posted by Chris Regal
on November 16, 2016
Home-based asthma care and community partnerships are important steps for managing asthma and reducing exposure to environmental asthma triggers. That was one of the primary takeaways from the National Asthma Leadership Roundtable, according to a new report from AHIP.
Asthma impacts 25 million Americans and is one of the most common chronic diseases among both children and adults. Poor and minority children have the greatest burden of disease, and asthma can exact an enormous financial toll on health care and productivity costs, resulting in millions of emergency visits and hospitalizations.
AHIP, in collaboration with the Environmental Protection Agency (EPA), convened the 2016 National Asthma Leadership Roundtable to discuss sustainable environmental asthma management programs for culturally diverse populations. Participants included leaders from Housing and Urban Development Agency (HUD), the Centers for Disease Control and Prevention, and health plans. They stress the importance of including both clinical treatment and environment management in asthma care. Home visits that reduce exposure to indoor air triggers that can make asthma worse can help those with asthma enjoy a better quality of life.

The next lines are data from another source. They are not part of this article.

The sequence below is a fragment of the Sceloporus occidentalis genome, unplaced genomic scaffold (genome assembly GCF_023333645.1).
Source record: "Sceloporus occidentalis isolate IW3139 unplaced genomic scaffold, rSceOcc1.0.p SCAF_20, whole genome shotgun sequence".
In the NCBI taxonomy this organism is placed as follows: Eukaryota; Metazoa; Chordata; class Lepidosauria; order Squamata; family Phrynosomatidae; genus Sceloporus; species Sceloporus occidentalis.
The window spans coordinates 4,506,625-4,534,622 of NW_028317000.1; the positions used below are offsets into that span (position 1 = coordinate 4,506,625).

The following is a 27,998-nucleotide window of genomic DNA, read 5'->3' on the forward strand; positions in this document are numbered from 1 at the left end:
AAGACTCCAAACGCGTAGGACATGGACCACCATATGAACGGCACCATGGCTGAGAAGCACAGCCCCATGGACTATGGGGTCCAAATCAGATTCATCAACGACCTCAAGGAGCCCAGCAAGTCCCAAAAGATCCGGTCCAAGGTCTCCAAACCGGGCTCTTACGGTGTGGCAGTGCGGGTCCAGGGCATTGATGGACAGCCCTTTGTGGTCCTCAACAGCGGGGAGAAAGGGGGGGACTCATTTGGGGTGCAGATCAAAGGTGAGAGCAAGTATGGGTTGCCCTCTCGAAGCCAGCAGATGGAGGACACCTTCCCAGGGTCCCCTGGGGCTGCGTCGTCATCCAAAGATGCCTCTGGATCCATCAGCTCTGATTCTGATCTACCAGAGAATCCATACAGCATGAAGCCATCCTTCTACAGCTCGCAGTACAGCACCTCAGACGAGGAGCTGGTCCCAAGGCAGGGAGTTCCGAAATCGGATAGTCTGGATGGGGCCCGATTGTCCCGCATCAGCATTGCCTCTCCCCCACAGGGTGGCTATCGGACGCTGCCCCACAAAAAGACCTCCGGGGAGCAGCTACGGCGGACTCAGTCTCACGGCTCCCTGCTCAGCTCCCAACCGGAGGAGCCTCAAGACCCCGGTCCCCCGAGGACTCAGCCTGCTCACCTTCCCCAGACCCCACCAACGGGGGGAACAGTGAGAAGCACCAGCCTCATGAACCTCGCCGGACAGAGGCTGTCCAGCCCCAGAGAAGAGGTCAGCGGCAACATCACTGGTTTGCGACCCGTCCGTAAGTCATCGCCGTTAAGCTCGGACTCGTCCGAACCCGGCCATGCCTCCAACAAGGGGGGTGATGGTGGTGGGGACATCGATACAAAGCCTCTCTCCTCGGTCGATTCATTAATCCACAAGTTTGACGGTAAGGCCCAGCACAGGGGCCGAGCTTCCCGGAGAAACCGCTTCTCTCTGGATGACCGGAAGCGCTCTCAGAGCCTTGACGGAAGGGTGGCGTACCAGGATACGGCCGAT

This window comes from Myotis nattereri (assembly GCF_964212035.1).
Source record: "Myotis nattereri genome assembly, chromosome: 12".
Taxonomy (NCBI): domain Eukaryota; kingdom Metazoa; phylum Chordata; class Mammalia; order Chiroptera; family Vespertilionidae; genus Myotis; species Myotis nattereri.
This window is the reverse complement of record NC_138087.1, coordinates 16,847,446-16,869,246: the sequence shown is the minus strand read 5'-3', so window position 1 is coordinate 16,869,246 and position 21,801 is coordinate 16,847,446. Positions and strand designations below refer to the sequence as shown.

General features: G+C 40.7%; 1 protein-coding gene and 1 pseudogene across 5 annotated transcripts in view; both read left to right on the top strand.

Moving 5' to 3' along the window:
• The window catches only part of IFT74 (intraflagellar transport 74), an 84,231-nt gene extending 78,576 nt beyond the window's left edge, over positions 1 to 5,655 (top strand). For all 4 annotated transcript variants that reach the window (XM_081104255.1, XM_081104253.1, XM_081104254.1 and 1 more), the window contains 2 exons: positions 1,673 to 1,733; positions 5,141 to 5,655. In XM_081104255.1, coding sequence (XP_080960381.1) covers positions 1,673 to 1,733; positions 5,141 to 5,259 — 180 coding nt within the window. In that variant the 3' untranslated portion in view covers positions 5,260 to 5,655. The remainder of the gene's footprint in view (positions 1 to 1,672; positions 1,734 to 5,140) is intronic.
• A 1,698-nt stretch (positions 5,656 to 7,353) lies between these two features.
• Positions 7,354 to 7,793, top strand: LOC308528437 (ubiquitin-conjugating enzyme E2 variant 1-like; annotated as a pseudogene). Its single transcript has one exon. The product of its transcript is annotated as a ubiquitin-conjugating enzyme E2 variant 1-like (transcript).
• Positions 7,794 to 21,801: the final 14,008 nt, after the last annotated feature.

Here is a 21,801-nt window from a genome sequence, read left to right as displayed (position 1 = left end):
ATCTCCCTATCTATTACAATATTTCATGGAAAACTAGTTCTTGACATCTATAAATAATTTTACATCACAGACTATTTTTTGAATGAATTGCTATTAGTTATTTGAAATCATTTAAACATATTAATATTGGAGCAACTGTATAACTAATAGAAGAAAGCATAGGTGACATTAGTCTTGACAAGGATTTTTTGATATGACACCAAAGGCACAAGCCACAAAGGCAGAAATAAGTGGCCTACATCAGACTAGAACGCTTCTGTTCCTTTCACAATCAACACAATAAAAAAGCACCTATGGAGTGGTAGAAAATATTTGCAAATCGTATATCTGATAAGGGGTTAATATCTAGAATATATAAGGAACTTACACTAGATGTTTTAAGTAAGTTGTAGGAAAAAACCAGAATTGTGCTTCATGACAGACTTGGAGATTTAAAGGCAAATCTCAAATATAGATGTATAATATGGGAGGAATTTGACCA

The report explores strategies and barriers to developing and scaling asthma management programs that bring together clinical care and home-based assessments and solutions. Health plan profiles highlight ongoing programs that integrate these elements as well as efforts to address challenges.
The models described in the report are pioneering the next generation of comprehensive asthma care, with innovative approaches to member engagement, staffing and training, partnerships, cost and return on investment, and reach, and scalability. Through these programs and partnerships, health plans are working to enhance access to culturally competent, linguistically appropriate asthma care services for members and to help reduce disparities in asthma care and outcomes.
Christopher Regal is Senior Health Research Associate, Clinical Affairs and Strategic Planning at AHIP.